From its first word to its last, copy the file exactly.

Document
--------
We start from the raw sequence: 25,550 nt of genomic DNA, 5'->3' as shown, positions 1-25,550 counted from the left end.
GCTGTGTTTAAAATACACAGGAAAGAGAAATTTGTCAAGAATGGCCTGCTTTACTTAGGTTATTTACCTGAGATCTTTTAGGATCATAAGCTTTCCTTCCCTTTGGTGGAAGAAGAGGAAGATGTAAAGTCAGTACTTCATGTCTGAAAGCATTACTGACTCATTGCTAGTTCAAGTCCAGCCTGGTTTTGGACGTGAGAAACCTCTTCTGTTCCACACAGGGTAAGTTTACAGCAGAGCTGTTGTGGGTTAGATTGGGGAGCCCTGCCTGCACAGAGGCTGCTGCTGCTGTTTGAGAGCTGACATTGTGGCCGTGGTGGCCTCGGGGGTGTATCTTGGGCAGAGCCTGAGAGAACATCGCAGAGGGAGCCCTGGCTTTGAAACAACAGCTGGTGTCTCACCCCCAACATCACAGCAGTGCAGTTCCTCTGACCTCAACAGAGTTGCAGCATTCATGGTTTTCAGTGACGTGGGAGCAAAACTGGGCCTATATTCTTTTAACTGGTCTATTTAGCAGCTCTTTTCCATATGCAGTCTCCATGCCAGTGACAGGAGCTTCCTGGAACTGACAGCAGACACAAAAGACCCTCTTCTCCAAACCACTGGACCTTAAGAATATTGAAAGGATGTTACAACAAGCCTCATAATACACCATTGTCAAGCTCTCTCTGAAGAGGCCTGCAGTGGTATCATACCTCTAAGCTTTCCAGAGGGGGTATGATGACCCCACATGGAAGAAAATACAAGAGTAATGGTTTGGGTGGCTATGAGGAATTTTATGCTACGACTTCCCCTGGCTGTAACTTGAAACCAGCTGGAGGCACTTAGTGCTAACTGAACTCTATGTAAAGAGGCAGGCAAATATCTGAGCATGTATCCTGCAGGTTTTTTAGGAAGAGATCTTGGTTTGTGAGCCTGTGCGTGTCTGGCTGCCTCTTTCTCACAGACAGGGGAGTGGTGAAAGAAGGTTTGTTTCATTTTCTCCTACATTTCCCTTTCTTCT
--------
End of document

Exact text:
We start from the raw sequence: 25,550 nt of genomic DNA, 5'->3' as shown, positions 1-25,550 counted from the left end.
GCTGTGTTTAAAATACACAGGAAAGAGAAATTTGTCAAGAATGGCCTGCTTTACTTAGGTTATTTACCTGAGATCTTTTAGGATCATAAGCTTTCCTTCCCTTTGGTGGAAGAAGAGGAAGATGTAAAGTCAGTACTTCATGTCTGAAAGCATTACTGACTCATTGCTAGTTCAAGTCCAGCCTGGTTTTGGACGTGAGAAACCTCTTCTGTTCCACACAGGGTAAGTTTACAGCAGAGCTGTTGTGGGTTAGATTGGGGAGCCCTGCCTGCACAGAGGCTGCTGCTGCTGTTTGAGAGCTGACATTGTGGCCGTGGTGGCCTCGGGGGTGTATCTTGGGCAGAGCCTGAGAGAACATCGCAGAGGGAGCCCTGGCTTTGAAACAACAGCTGGTGTCTCACCCCCAACATCACAGCAGTGCAGTTCCTCTGACCTCAACAGAGTTGCAGCATTCATGGTTTTCAGTGACGTGGGAGCAAAACTGGGCCTATATTCTTTTAACTGGTCTATTTAGCAGCTCTTTTCCATATGCAGTCTCCATGCCAGTGACAGGAGCTTCCTGGAACTGACAGCAGACACAAAAGACCCTCTTCTCCAAACCACTGGACCTTAAGAATATTGAAAGGATGTTACAACAAGCCTCATAATACACCATTGTCAAGCTCTCTCTGAAGAGGCCTGCAGTGGTATCATACCTCTAAGCTTTCCAGAGGGGGTATGATGACCCCACATGGAAGAAAATACAAGAGTAATGGTTTGGGTGGCTATGAGGAATTTTATGCTACGACTTCCCCTGGCTGTAACTTGAAACCAGCTGGAGGCACTTAGTGCTAACTGAACTCTATGTAAAGAGGCAGGCAAATATCTGAGCATGTATCCTGCAGGTTTTTTAGGAAGAGATCTTGGTTTGTGAGCCTGTGCGTGTCTGGCTGCCTCTTTCTCACAGACAGGGGAGTGGTGAAAGAAGGTTTGTTTCATTTTCTCCTACATTTCCCTTTCTTCT